Twenty-eight years ago today Hurricane Hugo made landfall in Charleston, South Carolina as a category four storm. As you may have seen and heard during recent tropical storm coverage, Hurricane Hugo is the benchmark of storms for many in the Carolinas.
Normally when hurricanes make landfall they begin to weaken and slow down. Not Hugo. The storm continued to move quickly through central South Carolina and eventually moved into western North Carolina.
Hurricane Hugo created a twenty foot storm surge along the South Carolina coastline. Hurricane force winds were observed nearly 200 miles inland.
Charleston, SC - Severe damage to structures. 100 buildings were completely destroyed. Over 80% of the roofs in Charleston were destroyed.
Myrtle Beach, SC - Numerous homes and businesses received major damage. Sand covered Ocean Blvd.
Charlotte, NC - Hurricane force winds were recorded in Charlotte. Numerous trees fell leading to massive, long-duration power outages. Many skyscrapers in Uptown Charlotte were damaged.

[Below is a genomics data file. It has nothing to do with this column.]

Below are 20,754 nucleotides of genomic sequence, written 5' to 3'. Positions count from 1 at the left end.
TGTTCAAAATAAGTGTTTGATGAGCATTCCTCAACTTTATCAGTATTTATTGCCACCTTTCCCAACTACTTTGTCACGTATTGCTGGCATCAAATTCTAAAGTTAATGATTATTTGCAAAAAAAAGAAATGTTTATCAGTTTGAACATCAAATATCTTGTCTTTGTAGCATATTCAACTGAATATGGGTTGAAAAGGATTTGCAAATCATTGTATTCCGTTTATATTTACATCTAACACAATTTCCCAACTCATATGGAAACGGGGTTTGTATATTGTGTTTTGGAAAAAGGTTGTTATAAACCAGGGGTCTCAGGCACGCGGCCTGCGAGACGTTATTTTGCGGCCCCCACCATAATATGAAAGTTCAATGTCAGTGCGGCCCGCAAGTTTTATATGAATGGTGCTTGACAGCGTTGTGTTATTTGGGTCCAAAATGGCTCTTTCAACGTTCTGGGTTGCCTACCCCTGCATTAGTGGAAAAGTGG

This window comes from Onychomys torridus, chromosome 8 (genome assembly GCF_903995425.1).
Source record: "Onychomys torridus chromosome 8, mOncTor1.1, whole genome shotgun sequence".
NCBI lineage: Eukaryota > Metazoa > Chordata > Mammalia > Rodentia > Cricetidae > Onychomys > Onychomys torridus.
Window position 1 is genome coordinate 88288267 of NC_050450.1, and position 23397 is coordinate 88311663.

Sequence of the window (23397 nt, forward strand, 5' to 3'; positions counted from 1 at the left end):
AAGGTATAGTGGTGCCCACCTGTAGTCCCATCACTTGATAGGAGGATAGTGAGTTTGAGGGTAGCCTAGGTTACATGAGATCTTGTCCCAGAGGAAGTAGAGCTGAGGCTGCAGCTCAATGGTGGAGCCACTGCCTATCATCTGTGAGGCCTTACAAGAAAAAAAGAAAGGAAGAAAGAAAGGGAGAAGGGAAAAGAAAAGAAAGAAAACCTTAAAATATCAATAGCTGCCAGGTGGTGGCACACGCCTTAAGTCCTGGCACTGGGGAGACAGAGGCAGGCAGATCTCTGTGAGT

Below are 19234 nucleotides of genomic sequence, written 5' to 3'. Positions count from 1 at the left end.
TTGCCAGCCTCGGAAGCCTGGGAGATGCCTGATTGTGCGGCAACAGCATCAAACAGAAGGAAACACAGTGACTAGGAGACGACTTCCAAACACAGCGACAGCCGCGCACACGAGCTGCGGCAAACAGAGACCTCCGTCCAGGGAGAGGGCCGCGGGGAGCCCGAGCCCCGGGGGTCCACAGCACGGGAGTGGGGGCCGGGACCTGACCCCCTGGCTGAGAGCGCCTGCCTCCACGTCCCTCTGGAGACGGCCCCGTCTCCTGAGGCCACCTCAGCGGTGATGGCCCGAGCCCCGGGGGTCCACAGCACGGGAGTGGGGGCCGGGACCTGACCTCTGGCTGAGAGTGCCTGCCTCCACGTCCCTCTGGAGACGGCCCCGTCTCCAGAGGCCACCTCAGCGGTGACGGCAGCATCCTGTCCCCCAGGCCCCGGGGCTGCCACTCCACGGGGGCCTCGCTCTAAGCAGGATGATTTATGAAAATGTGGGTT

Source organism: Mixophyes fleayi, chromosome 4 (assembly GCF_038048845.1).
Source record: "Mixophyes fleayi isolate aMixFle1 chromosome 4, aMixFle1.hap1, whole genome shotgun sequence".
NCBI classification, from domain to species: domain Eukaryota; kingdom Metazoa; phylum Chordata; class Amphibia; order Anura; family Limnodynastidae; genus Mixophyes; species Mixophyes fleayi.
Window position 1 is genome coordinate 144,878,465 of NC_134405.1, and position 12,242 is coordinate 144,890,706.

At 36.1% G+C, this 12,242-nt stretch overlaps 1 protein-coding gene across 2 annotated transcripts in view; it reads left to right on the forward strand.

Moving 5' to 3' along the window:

Foothills of North Carolina - Hugo finally weakened to Tropical Storm status, but Hurricane force wind guests were still recorded. Thousands of trees were damaged.
For the 25th anniversary of Hurricane Hugo in 2014, the Carolina Weather Group sat down with three broadcast meteorologists who covered Hurricane Hugo: Eric Thomas, from WBTV in Charlotte, NC; Rob Flower, from WCBD in Charleston, SC; and Tom Sorrells, of WKMG in Orlando, FL) who was working at WPDE in Florence, SC when Hugo struck.